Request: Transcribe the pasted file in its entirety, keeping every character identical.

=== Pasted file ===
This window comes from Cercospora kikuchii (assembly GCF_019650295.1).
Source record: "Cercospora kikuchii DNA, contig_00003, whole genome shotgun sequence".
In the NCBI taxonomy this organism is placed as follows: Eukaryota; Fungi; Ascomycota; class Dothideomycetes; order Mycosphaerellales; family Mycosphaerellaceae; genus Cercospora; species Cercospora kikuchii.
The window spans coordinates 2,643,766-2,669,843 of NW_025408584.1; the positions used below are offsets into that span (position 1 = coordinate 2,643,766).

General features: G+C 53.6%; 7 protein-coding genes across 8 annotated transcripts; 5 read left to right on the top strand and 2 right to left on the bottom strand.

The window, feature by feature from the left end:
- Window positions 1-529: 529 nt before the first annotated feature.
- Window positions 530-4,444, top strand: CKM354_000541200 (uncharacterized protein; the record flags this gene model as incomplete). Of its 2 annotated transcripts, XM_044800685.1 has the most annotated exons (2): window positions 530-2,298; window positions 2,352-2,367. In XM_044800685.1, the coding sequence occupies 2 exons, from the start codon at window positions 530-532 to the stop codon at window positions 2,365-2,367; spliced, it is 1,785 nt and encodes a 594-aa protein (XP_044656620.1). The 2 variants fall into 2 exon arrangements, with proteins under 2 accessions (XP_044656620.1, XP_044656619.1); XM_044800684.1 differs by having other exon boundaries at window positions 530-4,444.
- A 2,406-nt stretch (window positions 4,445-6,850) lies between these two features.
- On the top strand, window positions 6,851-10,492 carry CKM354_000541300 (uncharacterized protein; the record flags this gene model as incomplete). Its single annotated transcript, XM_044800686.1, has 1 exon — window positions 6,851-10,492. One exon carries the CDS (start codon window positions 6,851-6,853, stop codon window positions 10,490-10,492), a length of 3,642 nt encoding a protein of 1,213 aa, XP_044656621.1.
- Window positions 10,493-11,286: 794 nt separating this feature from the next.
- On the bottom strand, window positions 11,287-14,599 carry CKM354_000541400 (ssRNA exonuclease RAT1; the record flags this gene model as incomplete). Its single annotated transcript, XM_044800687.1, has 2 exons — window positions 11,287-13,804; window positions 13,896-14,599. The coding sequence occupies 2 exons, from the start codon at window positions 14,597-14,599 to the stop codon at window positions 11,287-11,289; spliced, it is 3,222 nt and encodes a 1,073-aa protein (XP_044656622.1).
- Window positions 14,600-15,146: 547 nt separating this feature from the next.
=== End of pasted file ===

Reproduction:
This window comes from Cercospora kikuchii (assembly GCF_019650295.1).
Source record: "Cercospora kikuchii DNA, contig_00003, whole genome shotgun sequence".
In the NCBI taxonomy this organism is placed as follows: Eukaryota; Fungi; Ascomycota; class Dothideomycetes; order Mycosphaerellales; family Mycosphaerellaceae; genus Cercospora; species Cercospora kikuchii.
The window spans coordinates 2,643,766-2,669,843 of NW_025408584.1; the positions used below are offsets into that span (position 1 = coordinate 2,643,766).

General features: G+C 53.6%; 7 protein-coding genes across 8 annotated transcripts; 5 read left to right on the top strand and 2 right to left on the bottom strand.

The window, feature by feature from the left end:
- Window positions 1-529: 529 nt before the first annotated feature.
- Window positions 530-4,444, top strand: CKM354_000541200 (uncharacterized protein; the record flags this gene model as incomplete). Of its 2 annotated transcripts, XM_044800685.1 has the most annotated exons (2): window positions 530-2,298; window positions 2,352-2,367. In XM_044800685.1, the coding sequence occupies 2 exons, from the start codon at window positions 530-532 to the stop codon at window positions 2,365-2,367; spliced, it is 1,785 nt and encodes a 594-aa protein (XP_044656620.1). The 2 variants fall into 2 exon arrangements, with proteins under 2 accessions (XP_044656620.1, XP_044656619.1); XM_044800684.1 differs by having other exon boundaries at window positions 530-4,444.
- A 2,406-nt stretch (window positions 4,445-6,850) lies between these two features.
- On the top strand, window positions 6,851-10,492 carry CKM354_000541300 (uncharacterized protein; the record flags this gene model as incomplete). Its single annotated transcript, XM_044800686.1, has 1 exon — window positions 6,851-10,492. One exon carries the CDS (start codon window positions 6,851-6,853, stop codon window positions 10,490-10,492), a length of 3,642 nt encoding a protein of 1,213 aa, XP_044656621.1.
- Window positions 10,493-11,286: 794 nt separating this feature from the next.
- On the bottom strand, window positions 11,287-14,599 carry CKM354_000541400 (ssRNA exonuclease RAT1; the record flags this gene model as incomplete). Its single annotated transcript, XM_044800687.1, has 2 exons — window positions 11,287-13,804; window positions 13,896-14,599. The coding sequence occupies 2 exons, from the start codon at window positions 14,597-14,599 to the stop codon at window positions 11,287-11,289; spliced, it is 3,222 nt and encodes a 1,073-aa protein (XP_044656622.1).
- Window positions 14,600-15,146: 547 nt separating this feature from the next.